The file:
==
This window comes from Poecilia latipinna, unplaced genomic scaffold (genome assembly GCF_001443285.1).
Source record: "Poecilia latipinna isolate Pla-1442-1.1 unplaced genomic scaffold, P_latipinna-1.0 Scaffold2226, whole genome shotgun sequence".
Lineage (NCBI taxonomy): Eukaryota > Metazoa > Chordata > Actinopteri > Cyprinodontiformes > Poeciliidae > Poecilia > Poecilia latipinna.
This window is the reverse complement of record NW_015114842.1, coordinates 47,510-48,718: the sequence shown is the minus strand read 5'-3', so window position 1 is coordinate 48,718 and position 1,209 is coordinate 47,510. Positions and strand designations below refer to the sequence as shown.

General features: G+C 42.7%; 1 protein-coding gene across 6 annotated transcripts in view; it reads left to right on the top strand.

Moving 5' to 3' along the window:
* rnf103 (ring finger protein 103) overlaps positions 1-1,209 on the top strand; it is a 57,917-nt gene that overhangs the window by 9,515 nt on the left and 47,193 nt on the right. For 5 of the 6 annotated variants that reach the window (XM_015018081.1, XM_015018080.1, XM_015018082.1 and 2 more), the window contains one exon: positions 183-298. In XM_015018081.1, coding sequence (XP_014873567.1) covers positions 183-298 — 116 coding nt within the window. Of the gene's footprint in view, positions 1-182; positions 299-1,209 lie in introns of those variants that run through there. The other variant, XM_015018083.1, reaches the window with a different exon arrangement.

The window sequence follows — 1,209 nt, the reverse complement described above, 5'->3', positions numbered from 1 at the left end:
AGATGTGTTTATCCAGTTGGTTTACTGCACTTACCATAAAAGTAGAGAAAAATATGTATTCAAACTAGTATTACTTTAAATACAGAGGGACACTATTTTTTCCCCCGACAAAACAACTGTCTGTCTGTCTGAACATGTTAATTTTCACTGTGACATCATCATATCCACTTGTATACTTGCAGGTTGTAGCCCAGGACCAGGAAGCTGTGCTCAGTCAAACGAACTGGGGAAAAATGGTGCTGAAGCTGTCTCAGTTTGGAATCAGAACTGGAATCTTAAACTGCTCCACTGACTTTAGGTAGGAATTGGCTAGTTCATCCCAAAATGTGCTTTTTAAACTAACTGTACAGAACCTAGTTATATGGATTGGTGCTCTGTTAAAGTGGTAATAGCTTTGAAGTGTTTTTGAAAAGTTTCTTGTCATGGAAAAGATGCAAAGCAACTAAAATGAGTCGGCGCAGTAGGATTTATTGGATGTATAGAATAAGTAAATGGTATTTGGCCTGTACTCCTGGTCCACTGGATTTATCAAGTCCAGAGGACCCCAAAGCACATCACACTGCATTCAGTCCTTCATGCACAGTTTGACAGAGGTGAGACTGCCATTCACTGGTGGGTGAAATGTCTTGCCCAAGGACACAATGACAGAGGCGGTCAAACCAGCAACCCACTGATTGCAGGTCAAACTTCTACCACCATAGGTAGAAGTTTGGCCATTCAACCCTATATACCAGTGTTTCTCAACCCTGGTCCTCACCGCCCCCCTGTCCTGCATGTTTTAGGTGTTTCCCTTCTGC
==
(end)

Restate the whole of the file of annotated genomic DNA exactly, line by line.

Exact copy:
This window comes from Poecilia latipinna, unplaced genomic scaffold (genome assembly GCF_001443285.1).
Source record: "Poecilia latipinna isolate Pla-1442-1.1 unplaced genomic scaffold, P_latipinna-1.0 Scaffold2226, whole genome shotgun sequence".
Lineage (NCBI taxonomy): Eukaryota > Metazoa > Chordata > Actinopteri > Cyprinodontiformes > Poeciliidae > Poecilia > Poecilia latipinna.
This window is the reverse complement of record NW_015114842.1, coordinates 47,510-48,718: the sequence shown is the minus strand read 5'-3', so window position 1 is coordinate 48,718 and position 1,209 is coordinate 47,510. Positions and strand designations below refer to the sequence as shown.

General features: G+C 42.7%; 1 protein-coding gene across 6 annotated transcripts in view; it reads left to right on the top strand.

Moving 5' to 3' along the window:
* rnf103 (ring finger protein 103) overlaps positions 1-1,209 on the top strand; it is a 57,917-nt gene that overhangs the window by 9,515 nt on the left and 47,193 nt on the right. For 5 of the 6 annotated variants that reach the window (XM_015018081.1, XM_015018080.1, XM_015018082.1 and 2 more), the window contains one exon: positions 183-298. In XM_015018081.1, coding sequence (XP_014873567.1) covers positions 183-298 — 116 coding nt within the window. Of the gene's footprint in view, positions 1-182; positions 299-1,209 lie in introns of those variants that run through there. The other variant, XM_015018083.1, reaches the window with a different exon arrangement.

The window sequence follows — 1,209 nt, the reverse complement described above, 5'->3', positions numbered from 1 at the left end:
AGATGTGTTTATCCAGTTGGTTTACTGCACTTACCATAAAAGTAGAGAAAAATATGTATTCAAACTAGTATTACTTTAAATACAGAGGGACACTATTTTTTCCCCCGACAAAACAACTGTCTGTCTGTCTGAACATGTTAATTTTCACTGTGACATCATCATATCCACTTGTATACTTGCAGGTTGTAGCCCAGGACCAGGAAGCTGTGCTCAGTCAAACGAACTGGGGAAAAATGGTGCTGAAGCTGTCTCAGTTTGGAATCAGAACTGGAATCTTAAACTGCTCCACTGACTTTAGGTAGGAATTGGCTAGTTCATCCCAAAATGTGCTTTTTAAACTAACTGTACAGAACCTAGTTATATGGATTGGTGCTCTGTTAAAGTGGTAATAGCTTTGAAGTGTTTTTGAAAAGTTTCTTGTCATGGAAAAGATGCAAAGCAACTAAAATGAGTCGGCGCAGTAGGATTTATTGGATGTATAGAATAAGTAAATGGTATTTGGCCTGTACTCCTGGTCCACTGGATTTATCAAGTCCAGAGGACCCCAAAGCACATCACACTGCATTCAGTCCTTCATGCACAGTTTGACAGAGGTGAGACTGCCATTCACTGGTGGGTGAAATGTCTTGCCCAAGGACACAATGACAGAGGCGGTCAAACCAGCAACCCACTGATTGCAGGTCAAACTTCTACCACCATAGGTAGAAGTTTGGCCATTCAACCCTATATACCAGTGTTTCTCAACCCTGGTCCTCACCGCCCCCCTGTCCTGCATGTTTTAGGTGTTTCCCTTCTGC